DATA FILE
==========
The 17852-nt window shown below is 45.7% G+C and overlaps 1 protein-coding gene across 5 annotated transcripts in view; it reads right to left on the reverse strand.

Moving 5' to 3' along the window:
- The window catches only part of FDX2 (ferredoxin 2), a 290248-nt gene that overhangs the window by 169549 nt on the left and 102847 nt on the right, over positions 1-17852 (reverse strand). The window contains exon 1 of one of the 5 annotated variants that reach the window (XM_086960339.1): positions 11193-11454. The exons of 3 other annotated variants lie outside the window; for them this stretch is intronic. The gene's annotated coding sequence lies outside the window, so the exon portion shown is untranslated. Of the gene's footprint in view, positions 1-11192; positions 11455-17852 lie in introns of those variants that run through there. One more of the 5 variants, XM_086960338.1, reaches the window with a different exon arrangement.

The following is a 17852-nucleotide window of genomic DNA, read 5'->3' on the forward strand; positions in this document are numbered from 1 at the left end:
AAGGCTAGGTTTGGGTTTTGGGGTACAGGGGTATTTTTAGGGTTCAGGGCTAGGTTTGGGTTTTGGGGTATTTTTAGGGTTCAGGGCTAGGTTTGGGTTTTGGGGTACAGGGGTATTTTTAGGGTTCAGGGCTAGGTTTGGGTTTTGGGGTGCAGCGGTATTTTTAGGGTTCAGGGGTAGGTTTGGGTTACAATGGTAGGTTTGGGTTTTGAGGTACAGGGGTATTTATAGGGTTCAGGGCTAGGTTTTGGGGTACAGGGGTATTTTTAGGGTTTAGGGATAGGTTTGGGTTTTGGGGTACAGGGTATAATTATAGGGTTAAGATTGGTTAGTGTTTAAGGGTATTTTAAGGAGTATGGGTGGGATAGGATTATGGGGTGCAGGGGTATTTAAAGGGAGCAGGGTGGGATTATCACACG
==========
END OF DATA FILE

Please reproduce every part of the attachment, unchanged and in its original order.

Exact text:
The 17852-nt window shown below is 45.7% G+C and overlaps 1 protein-coding gene across 5 annotated transcripts in view; it reads right to left on the reverse strand.

Moving 5' to 3' along the window:
- The window catches only part of FDX2 (ferredoxin 2), a 290248-nt gene that overhangs the window by 169549 nt on the left and 102847 nt on the right, over positions 1-17852 (reverse strand). The window contains exon 1 of one of the 5 annotated variants that reach the window (XM_086960339.1): positions 11193-11454. The exons of 3 other annotated variants lie outside the window; for them this stretch is intronic. The gene's annotated coding sequence lies outside the window, so the exon portion shown is untranslated. Of the gene's footprint in view, positions 1-11192; positions 11455-17852 lie in introns of those variants that run through there. One more of the 5 variants, XM_086960338.1, reaches the window with a different exon arrangement.

The following is a 17852-nucleotide window of genomic DNA, read 5'->3' on the forward strand; positions in this document are numbered from 1 at the left end:
AAGGCTAGGTTTGGGTTTTGGGGTACAGGGGTATTTTTAGGGTTCAGGGCTAGGTTTGGGTTTTGGGGTATTTTTAGGGTTCAGGGCTAGGTTTGGGTTTTGGGGTACAGGGGTATTTTTAGGGTTCAGGGCTAGGTTTGGGTTTTGGGGTGCAGCGGTATTTTTAGGGTTCAGGGGTAGGTTTGGGTTACAATGGTAGGTTTGGGTTTTGAGGTACAGGGGTATTTATAGGGTTCAGGGCTAGGTTTTGGGGTACAGGGGTATTTTTAGGGTTTAGGGATAGGTTTGGGTTTTGGGGTACAGGGTATAATTATAGGGTTAAGATTGGTTAGTGTTTAAGGGTATTTTAAGGAGTATGGGTGGGATAGGATTATGGGGTGCAGGGGTATTTAAAGGGAGCAGGGTGGGATTATCACACG